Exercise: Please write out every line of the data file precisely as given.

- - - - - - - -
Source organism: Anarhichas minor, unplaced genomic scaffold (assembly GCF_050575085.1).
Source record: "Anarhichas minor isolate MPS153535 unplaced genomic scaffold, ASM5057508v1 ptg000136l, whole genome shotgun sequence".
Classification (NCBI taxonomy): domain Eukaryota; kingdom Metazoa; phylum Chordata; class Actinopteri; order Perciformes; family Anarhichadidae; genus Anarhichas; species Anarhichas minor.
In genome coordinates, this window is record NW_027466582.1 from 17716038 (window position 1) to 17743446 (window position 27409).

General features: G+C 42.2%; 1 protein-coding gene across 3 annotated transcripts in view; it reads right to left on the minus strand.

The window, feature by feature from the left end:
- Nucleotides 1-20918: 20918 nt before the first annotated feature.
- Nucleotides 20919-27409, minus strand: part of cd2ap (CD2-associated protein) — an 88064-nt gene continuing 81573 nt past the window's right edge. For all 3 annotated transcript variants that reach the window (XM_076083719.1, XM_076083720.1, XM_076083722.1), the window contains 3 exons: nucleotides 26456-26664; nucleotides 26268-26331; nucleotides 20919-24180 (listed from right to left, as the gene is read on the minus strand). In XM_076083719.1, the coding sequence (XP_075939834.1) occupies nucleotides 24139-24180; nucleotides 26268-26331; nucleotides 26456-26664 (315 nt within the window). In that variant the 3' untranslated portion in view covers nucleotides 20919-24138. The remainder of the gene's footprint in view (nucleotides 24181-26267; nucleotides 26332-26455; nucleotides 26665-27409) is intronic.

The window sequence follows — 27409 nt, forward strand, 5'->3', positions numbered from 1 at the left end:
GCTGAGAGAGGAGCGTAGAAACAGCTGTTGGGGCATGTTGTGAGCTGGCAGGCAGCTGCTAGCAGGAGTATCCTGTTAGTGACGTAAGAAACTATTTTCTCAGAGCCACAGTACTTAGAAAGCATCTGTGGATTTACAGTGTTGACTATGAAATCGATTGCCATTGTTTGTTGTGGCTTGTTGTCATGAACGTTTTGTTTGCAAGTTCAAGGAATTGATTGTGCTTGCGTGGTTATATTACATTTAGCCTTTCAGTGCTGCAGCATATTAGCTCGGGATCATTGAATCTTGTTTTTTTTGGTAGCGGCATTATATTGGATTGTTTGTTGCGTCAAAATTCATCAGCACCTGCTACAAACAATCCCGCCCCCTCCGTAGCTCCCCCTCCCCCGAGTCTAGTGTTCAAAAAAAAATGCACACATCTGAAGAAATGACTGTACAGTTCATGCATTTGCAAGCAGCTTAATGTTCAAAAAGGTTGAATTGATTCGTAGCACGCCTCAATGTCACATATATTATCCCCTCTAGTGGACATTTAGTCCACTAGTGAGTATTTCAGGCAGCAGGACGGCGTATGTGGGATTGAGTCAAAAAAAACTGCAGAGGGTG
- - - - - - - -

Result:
Source organism: Anarhichas minor, unplaced genomic scaffold (assembly GCF_050575085.1).
Source record: "Anarhichas minor isolate MPS153535 unplaced genomic scaffold, ASM5057508v1 ptg000136l, whole genome shotgun sequence".
Classification (NCBI taxonomy): domain Eukaryota; kingdom Metazoa; phylum Chordata; class Actinopteri; order Perciformes; family Anarhichadidae; genus Anarhichas; species Anarhichas minor.
In genome coordinates, this window is record NW_027466582.1 from 17716038 (window position 1) to 17743446 (window position 27409).

General features: G+C 42.2%; 1 protein-coding gene across 3 annotated transcripts in view; it reads right to left on the minus strand.

The window, feature by feature from the left end:
- Nucleotides 1-20918: 20918 nt before the first annotated feature.
- Nucleotides 20919-27409, minus strand: part of cd2ap (CD2-associated protein) — an 88064-nt gene continuing 81573 nt past the window's right edge. For all 3 annotated transcript variants that reach the window (XM_076083719.1, XM_076083720.1, XM_076083722.1), the window contains 3 exons: nucleotides 26456-26664; nucleotides 26268-26331; nucleotides 20919-24180 (listed from right to left, as the gene is read on the minus strand). In XM_076083719.1, the coding sequence (XP_075939834.1) occupies nucleotides 24139-24180; nucleotides 26268-26331; nucleotides 26456-26664 (315 nt within the window). In that variant the 3' untranslated portion in view covers nucleotides 20919-24138. The remainder of the gene's footprint in view (nucleotides 24181-26267; nucleotides 26332-26455; nucleotides 26665-27409) is intronic.

The window sequence follows — 27409 nt, forward strand, 5'->3', positions numbered from 1 at the left end:
GCTGAGAGAGGAGCGTAGAAACAGCTGTTGGGGCATGTTGTGAGCTGGCAGGCAGCTGCTAGCAGGAGTATCCTGTTAGTGACGTAAGAAACTATTTTCTCAGAGCCACAGTACTTAGAAAGCATCTGTGGATTTACAGTGTTGACTATGAAATCGATTGCCATTGTTTGTTGTGGCTTGTTGTCATGAACGTTTTGTTTGCAAGTTCAAGGAATTGATTGTGCTTGCGTGGTTATATTACATTTAGCCTTTCAGTGCTGCAGCATATTAGCTCGGGATCATTGAATCTTGTTTTTTTTGGTAGCGGCATTATATTGGATTGTTTGTTGCGTCAAAATTCATCAGCACCTGCTACAAACAATCCCGCCCCCTCCGTAGCTCCCCCTCCCCCGAGTCTAGTGTTCAAAAAAAAATGCACACATCTGAAGAAATGACTGTACAGTTCATGCATTTGCAAGCAGCTTAATGTTCAAAAAGGTTGAATTGATTCGTAGCACGCCTCAATGTCACATATATTATCCCCTCTAGTGGACATTTAGTCCACTAGTGAGTATTTCAGGCAGCAGGACGGCGTATGTGGGATTGAGTCAAAAAAAACTGCAGAGGGTG